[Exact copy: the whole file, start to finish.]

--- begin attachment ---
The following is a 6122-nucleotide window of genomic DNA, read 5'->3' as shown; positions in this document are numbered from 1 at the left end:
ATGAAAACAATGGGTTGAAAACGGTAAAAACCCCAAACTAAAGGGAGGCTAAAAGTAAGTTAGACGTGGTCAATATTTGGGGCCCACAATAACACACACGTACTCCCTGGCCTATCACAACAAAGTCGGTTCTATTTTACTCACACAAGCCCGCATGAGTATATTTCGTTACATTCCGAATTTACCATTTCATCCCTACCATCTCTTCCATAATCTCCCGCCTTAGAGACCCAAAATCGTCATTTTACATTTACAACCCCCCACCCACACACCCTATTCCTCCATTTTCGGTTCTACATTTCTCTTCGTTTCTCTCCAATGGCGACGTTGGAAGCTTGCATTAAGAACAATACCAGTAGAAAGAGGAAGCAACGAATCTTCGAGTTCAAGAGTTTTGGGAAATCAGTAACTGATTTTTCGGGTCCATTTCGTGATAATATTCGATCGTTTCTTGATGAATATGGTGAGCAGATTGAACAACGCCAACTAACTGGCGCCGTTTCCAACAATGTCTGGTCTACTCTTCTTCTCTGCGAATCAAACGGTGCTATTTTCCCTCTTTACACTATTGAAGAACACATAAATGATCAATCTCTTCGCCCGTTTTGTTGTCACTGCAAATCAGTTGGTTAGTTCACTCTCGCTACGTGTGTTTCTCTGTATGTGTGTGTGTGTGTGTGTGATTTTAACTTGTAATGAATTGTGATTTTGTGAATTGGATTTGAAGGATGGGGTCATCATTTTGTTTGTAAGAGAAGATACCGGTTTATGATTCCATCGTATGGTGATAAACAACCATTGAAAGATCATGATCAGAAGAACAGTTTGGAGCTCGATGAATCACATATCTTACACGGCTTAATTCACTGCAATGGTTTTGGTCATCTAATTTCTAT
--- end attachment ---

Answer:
The following is a 6122-nucleotide window of genomic DNA, read 5'->3' as shown; positions in this document are numbered from 1 at the left end:
ATGAAAACAATGGGTTGAAAACGGTAAAAACCCCAAACTAAAGGGAGGCTAAAAGTAAGTTAGACGTGGTCAATATTTGGGGCCCACAATAACACACACGTACTCCCTGGCCTATCACAACAAAGTCGGTTCTATTTTACTCACACAAGCCCGCATGAGTATATTTCGTTACATTCCGAATTTACCATTTCATCCCTACCATCTCTTCCATAATCTCCCGCCTTAGAGACCCAAAATCGTCATTTTACATTTACAACCCCCCACCCACACACCCTATTCCTCCATTTTCGGTTCTACATTTCTCTTCGTTTCTCTCCAATGGCGACGTTGGAAGCTTGCATTAAGAACAATACCAGTAGAAAGAGGAAGCAACGAATCTTCGAGTTCAAGAGTTTTGGGAAATCAGTAACTGATTTTTCGGGTCCATTTCGTGATAATATTCGATCGTTTCTTGATGAATATGGTGAGCAGATTGAACAACGCCAACTAACTGGCGCCGTTTCCAACAATGTCTGGTCTACTCTTCTTCTCTGCGAATCAAACGGTGCTATTTTCCCTCTTTACACTATTGAAGAACACATAAATGATCAATCTCTTCGCCCGTTTTGTTGTCACTGCAAATCAGTTGGTTAGTTCACTCTCGCTACGTGTGTTTCTCTGTATGTGTGTGTGTGTGTGTGTGATTTTAACTTGTAATGAATTGTGATTTTGTGAATTGGATTTGAAGGATGGGGTCATCATTTTGTTTGTAAGAGAAGATACCGGTTTATGATTCCATCGTATGGTGATAAACAACCATTGAAAGATCATGATCAGAAGAACAGTTTGGAGCTCGATGAATCACATATCTTACACGGCTTAATTCACTGCAATGGTTTTGGTCATCTAATTTCTAT